Some websites depending on the nature of the business, need resources, some – speed performance, others – may not need anything at all. They need a place to host their website what is usually are straightforward websites with simple design and content. How can you know which hosting plan is the best option for your business? In this article, I want to discuss the fundamental difference between the two most popular hosting types – Shared hosting and VPS hosting, which option is better in a particular case.
Shared vs. VPS main differences
Shared hosting is just what it resonances like. There’s a lot of sharing going on and in many aspects. One of them is resources such as bandwidth and performance materials.
As you host your website using a shared hosting option, you share the data with every website that’s on the same server. So, if your “neighbor” gets more traffic than usual, expect your site to start lagging. While it’s by far the cheapest option, it’s the most dependent on others.
A VPS option, on the other hand, is a far more flexible option than a shared one. In this case, you get to host your website on a server with only a few of the others.
While the price is significantly higher, it’s far better for those looking to have more control over their resource management and having better performance in general.
In summary: a VPS is a more expensive option but can offer more resources and far fewer limitations when it comes to available performance data for use. Then again, if you’re website is small and acts more like a business card (more for presentation than functionality), a shared option will be more than enough.
2. Functionality and Performance
You can probably guess, but more resources mean more flexible performance and functionality. With a shared hosting option, you only get us as much performance as your hosting provider allows you to have. If they have don’t have SSDs or up-to-date caching software, your website might struggle in terms of speed.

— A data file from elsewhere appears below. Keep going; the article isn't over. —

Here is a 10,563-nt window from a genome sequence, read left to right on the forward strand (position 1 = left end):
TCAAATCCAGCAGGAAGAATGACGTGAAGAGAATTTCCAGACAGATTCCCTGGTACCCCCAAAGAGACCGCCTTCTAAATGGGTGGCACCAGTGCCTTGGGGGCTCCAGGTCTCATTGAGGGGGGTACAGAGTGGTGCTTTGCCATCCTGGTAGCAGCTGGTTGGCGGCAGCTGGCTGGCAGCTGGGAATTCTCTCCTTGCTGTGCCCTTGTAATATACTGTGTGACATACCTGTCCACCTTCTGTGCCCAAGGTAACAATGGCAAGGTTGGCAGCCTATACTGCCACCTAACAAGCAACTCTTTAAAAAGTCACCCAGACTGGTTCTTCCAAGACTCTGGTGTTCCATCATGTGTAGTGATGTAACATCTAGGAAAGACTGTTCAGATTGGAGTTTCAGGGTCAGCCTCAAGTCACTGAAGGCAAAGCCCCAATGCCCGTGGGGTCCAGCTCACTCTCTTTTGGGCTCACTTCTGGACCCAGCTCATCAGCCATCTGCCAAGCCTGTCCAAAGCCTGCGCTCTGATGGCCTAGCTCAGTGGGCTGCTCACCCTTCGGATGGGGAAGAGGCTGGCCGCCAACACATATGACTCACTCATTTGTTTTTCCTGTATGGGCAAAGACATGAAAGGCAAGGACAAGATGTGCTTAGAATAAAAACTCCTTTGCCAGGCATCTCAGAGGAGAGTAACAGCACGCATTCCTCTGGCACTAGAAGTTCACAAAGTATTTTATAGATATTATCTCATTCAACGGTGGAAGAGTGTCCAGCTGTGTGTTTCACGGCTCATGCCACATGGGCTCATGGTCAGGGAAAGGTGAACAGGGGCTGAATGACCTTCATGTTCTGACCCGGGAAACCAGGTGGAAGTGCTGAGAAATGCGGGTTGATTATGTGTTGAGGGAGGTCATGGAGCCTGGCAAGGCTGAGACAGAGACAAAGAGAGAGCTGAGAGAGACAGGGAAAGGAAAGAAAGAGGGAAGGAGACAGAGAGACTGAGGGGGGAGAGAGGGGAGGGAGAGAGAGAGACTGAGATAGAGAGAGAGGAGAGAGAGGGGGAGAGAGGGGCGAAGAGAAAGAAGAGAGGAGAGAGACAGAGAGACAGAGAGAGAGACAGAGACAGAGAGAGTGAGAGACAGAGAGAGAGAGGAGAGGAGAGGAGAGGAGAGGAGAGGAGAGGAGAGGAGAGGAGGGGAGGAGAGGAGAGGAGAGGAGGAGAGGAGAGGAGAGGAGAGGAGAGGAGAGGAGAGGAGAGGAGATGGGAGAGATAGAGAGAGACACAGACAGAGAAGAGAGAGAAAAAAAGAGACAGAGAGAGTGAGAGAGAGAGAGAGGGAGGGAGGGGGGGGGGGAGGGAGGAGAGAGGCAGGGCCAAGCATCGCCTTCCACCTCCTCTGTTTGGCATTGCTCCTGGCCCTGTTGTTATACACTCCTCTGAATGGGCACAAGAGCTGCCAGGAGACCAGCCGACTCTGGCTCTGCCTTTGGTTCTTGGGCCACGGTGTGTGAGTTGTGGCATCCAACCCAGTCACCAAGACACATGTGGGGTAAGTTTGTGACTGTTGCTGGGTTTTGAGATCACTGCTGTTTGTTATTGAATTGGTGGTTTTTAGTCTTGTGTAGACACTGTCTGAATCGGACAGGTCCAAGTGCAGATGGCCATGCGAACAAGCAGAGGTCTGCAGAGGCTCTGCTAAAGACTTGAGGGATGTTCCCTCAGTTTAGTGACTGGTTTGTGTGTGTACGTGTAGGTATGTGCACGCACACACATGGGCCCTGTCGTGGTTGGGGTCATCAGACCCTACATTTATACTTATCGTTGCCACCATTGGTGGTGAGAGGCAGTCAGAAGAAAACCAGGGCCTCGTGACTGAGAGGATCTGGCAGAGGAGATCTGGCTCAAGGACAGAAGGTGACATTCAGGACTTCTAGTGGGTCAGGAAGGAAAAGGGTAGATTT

Considering that other websites on the same server will consume some resources for their own performance needs, this economical option might not work for you.
With VPS, on the other hand, you’ll get better-optimized resources and more flexibility with your website applications. If a need arises for multiple websites, then a VPS is the only viable option out of these two, that’s without question.
In summary: more dedicated resources for you means more stable performance and functionality, so the VPS option is the way to go. However, if you value ease of management and don’t need much performance, a shared hosting option could be better since it’s much cheaper.
3. Data and Security
While a shared option is excellent for those who don’t need many resources and don’t want to spend much on hosting it can put your website at a security risk. You end up relying entirely on what your hosting provider has set up for security.
Even though shared hosting is a safe option, you cannot count out the risk of a breach. Let’s say one of your neighbors gets attacked or hacked, and your website might suffer from decreased functionality since you all share the same machine.
Most VPS options, on the other hand, offer much better safety features that are only available if you buy this option.
In summary: while shared hosting is reasonably safe, you risk losing functionality in case of a breach, thus resulting in potential business losses. If you have sensitive data that needs additional protection, consider a VPS option.
All in all
Both Shared Hosting and VPS can work in different situations. What you have to do is determine what you prioritize the most, whether it’s cost-effectiveness, additional resources or security.
The article is presented by hostens.com